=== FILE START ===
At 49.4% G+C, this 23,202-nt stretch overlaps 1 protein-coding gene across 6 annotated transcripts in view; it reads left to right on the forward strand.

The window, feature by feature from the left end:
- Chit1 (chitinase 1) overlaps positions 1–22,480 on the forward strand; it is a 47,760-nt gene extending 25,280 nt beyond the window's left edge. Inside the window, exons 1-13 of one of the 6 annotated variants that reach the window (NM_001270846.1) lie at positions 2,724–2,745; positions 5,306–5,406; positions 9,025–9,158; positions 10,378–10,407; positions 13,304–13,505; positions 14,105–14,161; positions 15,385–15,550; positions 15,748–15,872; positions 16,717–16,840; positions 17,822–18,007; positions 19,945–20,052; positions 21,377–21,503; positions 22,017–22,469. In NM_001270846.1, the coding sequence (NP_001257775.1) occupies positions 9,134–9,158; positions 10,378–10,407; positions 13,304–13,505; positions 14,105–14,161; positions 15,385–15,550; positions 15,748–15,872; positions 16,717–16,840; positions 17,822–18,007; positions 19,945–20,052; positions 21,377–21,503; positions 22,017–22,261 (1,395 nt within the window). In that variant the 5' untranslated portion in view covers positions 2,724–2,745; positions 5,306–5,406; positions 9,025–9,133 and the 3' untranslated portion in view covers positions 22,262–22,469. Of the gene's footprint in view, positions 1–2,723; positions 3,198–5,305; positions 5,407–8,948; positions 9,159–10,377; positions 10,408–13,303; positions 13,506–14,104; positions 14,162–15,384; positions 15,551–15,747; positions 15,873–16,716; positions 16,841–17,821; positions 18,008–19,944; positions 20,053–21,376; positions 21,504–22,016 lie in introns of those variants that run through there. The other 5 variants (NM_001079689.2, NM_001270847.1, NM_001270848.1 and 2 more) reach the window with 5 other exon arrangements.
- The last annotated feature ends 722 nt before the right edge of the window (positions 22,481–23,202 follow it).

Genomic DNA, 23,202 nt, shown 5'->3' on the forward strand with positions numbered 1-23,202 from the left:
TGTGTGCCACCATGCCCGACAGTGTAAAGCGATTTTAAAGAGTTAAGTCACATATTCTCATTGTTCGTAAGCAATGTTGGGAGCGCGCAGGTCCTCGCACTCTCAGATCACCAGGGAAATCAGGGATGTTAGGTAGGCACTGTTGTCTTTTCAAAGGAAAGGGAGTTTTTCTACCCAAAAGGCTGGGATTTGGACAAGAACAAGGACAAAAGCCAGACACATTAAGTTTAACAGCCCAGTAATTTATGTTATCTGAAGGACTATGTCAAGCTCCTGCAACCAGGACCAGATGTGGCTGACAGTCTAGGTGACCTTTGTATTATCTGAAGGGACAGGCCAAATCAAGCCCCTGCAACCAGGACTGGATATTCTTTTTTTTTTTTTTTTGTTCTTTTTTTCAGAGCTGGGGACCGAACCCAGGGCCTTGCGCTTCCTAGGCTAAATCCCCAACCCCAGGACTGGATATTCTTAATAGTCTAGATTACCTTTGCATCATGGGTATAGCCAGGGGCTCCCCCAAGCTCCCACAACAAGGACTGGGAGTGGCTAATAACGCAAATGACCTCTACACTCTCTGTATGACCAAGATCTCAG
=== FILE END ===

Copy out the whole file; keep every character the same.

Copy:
At 49.4% G+C, this 23,202-nt stretch overlaps 1 protein-coding gene across 6 annotated transcripts in view; it reads left to right on the forward strand.

The window, feature by feature from the left end:
- Chit1 (chitinase 1) overlaps positions 1–22,480 on the forward strand; it is a 47,760-nt gene extending 25,280 nt beyond the window's left edge. Inside the window, exons 1-13 of one of the 6 annotated variants that reach the window (NM_001270846.1) lie at positions 2,724–2,745; positions 5,306–5,406; positions 9,025–9,158; positions 10,378–10,407; positions 13,304–13,505; positions 14,105–14,161; positions 15,385–15,550; positions 15,748–15,872; positions 16,717–16,840; positions 17,822–18,007; positions 19,945–20,052; positions 21,377–21,503; positions 22,017–22,469. In NM_001270846.1, the coding sequence (NP_001257775.1) occupies positions 9,134–9,158; positions 10,378–10,407; positions 13,304–13,505; positions 14,105–14,161; positions 15,385–15,550; positions 15,748–15,872; positions 16,717–16,840; positions 17,822–18,007; positions 19,945–20,052; positions 21,377–21,503; positions 22,017–22,261 (1,395 nt within the window). In that variant the 5' untranslated portion in view covers positions 2,724–2,745; positions 5,306–5,406; positions 9,025–9,133 and the 3' untranslated portion in view covers positions 22,262–22,469. Of the gene's footprint in view, positions 1–2,723; positions 3,198–5,305; positions 5,407–8,948; positions 9,159–10,377; positions 10,408–13,303; positions 13,506–14,104; positions 14,162–15,384; positions 15,551–15,747; positions 15,873–16,716; positions 16,841–17,821; positions 18,008–19,944; positions 20,053–21,376; positions 21,504–22,016 lie in introns of those variants that run through there. The other 5 variants (NM_001079689.2, NM_001270847.1, NM_001270848.1 and 2 more) reach the window with 5 other exon arrangements.
- The last annotated feature ends 722 nt before the right edge of the window (positions 22,481–23,202 follow it).

Genomic DNA, 23,202 nt, shown 5'->3' on the forward strand with positions numbered 1-23,202 from the left:
TGTGTGCCACCATGCCCGACAGTGTAAAGCGATTTTAAAGAGTTAAGTCACATATTCTCATTGTTCGTAAGCAATGTTGGGAGCGCGCAGGTCCTCGCACTCTCAGATCACCAGGGAAATCAGGGATGTTAGGTAGGCACTGTTGTCTTTTCAAAGGAAAGGGAGTTTTTCTACCCAAAAGGCTGGGATTTGGACAAGAACAAGGACAAAAGCCAGACACATTAAGTTTAACAGCCCAGTAATTTATGTTATCTGAAGGACTATGTCAAGCTCCTGCAACCAGGACCAGATGTGGCTGACAGTCTAGGTGACCTTTGTATTATCTGAAGGGACAGGCCAAATCAAGCCCCTGCAACCAGGACTGGATATTCTTTTTTTTTTTTTTTTGTTCTTTTTTTCAGAGCTGGGGACCGAACCCAGGGCCTTGCGCTTCCTAGGCTAAATCCCCAACCCCAGGACTGGATATTCTTAATAGTCTAGATTACCTTTGCATCATGGGTATAGCCAGGGGCTCCCCCAAGCTCCCACAACAAGGACTGGGAGTGGCTAATAACGCAAATGACCTCTACACTCTCTGTATGACCAAGATCTCAG